The council had put signs on the streets urging people to stay on the left of the street. But many people seemed happy to wander in the middle of the pedestrianised area around St Sepulchre Gate, which was the busiest part of town. The occasional bicycle also came through the pedestrian area.

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Most shops appeared to be open in that area, as they did near the market.

Charlotte Clark has re-opened Pawnbroker Gold at Market Place, DoncasterCharlotte Clark has re-opened Pawnbroker Gold at Market Place, Doncaster
Charlotte Clark has re-opened Pawnbroker Gold at Market Place, Doncaster

Charlotte Clark had fully opened Pawnbroker Gold, on Market Place for the first time. It had been partially open as it offered some financial services.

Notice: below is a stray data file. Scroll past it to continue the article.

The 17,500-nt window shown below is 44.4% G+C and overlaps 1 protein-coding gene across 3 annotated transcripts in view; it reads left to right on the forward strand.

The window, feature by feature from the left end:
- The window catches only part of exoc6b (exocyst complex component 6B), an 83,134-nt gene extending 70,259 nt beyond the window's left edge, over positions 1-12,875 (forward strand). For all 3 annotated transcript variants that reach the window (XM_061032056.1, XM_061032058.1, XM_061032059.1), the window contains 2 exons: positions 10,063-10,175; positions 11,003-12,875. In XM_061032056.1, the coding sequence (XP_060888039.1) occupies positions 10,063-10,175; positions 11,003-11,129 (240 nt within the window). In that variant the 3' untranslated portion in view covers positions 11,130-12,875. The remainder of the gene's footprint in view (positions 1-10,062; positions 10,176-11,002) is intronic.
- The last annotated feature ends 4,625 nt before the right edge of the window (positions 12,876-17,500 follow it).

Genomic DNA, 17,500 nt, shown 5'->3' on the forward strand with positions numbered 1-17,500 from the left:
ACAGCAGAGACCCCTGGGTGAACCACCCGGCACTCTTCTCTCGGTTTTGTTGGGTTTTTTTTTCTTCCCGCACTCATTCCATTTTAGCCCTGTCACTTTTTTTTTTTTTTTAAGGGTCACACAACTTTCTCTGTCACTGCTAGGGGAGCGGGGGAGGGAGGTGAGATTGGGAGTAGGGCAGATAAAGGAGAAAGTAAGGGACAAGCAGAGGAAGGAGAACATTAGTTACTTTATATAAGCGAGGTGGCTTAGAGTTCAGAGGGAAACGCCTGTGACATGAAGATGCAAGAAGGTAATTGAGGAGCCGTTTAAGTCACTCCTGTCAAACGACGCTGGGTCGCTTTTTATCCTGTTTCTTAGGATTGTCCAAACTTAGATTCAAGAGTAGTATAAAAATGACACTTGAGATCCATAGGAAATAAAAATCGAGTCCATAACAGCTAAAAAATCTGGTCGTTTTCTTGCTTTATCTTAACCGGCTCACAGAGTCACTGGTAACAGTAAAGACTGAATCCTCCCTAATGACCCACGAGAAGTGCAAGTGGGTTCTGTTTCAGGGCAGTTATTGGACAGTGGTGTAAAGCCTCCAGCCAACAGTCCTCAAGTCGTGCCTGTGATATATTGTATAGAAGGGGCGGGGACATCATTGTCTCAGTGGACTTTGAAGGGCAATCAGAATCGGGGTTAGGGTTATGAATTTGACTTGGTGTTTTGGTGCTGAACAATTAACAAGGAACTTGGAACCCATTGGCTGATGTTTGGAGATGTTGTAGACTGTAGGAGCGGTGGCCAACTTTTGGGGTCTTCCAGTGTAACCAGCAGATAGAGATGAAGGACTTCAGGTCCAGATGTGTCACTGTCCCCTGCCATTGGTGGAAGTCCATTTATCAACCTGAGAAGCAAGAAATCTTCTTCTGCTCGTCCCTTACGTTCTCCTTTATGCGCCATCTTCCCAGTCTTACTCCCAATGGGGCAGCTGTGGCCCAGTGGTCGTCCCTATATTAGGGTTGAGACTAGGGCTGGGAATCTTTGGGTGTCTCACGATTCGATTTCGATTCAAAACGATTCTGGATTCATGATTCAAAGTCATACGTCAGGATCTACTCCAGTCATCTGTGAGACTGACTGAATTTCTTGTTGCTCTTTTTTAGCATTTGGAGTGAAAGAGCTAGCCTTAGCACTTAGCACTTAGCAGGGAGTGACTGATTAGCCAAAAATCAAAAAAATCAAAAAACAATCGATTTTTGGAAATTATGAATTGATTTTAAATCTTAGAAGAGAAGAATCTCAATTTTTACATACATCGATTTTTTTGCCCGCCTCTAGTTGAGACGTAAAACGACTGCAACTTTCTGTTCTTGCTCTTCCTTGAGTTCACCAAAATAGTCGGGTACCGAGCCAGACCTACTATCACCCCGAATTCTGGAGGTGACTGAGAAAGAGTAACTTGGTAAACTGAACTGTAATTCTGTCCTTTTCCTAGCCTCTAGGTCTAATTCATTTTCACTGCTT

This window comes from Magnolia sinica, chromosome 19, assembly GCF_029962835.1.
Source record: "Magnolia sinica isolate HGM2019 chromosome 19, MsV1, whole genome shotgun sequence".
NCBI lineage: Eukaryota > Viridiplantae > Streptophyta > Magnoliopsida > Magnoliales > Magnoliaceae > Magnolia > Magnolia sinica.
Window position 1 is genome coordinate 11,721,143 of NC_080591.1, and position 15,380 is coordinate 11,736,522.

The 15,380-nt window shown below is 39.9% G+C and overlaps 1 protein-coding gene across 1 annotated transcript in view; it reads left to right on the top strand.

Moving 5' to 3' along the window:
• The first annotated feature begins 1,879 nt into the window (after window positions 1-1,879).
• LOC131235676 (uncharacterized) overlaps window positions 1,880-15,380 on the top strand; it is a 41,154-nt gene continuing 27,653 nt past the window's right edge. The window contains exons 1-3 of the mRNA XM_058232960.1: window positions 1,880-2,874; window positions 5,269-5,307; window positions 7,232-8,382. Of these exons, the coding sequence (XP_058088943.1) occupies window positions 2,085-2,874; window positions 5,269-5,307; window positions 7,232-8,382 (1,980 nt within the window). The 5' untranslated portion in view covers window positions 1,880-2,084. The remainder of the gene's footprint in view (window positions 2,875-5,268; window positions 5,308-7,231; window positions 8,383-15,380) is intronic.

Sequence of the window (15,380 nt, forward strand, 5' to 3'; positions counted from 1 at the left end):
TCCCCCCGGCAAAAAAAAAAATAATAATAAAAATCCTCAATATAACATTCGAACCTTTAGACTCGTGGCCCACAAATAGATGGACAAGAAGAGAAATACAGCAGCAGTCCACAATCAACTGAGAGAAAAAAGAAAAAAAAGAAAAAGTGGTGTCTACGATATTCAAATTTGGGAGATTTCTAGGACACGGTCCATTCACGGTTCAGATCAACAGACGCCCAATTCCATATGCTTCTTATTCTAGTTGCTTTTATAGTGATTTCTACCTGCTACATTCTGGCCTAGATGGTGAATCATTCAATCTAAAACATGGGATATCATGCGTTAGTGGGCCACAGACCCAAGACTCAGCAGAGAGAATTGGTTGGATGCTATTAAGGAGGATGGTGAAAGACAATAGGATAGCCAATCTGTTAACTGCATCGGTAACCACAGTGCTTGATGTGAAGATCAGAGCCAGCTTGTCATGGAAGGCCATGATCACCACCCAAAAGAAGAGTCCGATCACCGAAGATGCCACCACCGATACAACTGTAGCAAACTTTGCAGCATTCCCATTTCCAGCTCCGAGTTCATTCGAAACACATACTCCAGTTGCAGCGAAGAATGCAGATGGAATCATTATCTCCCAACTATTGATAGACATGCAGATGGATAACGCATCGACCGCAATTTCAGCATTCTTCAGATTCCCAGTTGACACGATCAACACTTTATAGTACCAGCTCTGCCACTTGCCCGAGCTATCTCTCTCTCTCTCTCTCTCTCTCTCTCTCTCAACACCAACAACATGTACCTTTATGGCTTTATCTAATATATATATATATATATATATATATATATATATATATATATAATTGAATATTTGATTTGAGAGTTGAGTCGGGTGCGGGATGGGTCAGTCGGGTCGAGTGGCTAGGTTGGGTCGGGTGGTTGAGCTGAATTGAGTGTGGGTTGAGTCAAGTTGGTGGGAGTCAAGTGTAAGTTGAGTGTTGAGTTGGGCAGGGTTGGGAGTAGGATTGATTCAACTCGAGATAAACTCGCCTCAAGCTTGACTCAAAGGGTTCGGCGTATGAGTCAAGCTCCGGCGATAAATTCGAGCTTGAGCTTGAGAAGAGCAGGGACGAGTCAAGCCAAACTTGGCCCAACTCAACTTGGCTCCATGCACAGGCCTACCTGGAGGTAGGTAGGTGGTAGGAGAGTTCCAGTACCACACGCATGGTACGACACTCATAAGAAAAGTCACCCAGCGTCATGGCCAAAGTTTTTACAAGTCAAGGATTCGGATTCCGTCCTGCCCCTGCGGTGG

But today her staff who had been furloughed were back at work again for the first time.

She said: “We’ve got social distancing in place, weve got hand sanitiser, and we’ve got screens up. Before today we have had people in for loans, and been busy online. But now people are coming in again.”

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Round the corner at Hub, on Bowers Fold, a small shop selling collectables and film merchandise, owner Michael Ball had put in place lines 2m apart on the floor and introduced a one way system. He admitted he had to remember to use it. He has also installed a screen at the till, and set a limit of four people in the shop at a time.

He has had a shop for 26 years, in its present site for 19 of those.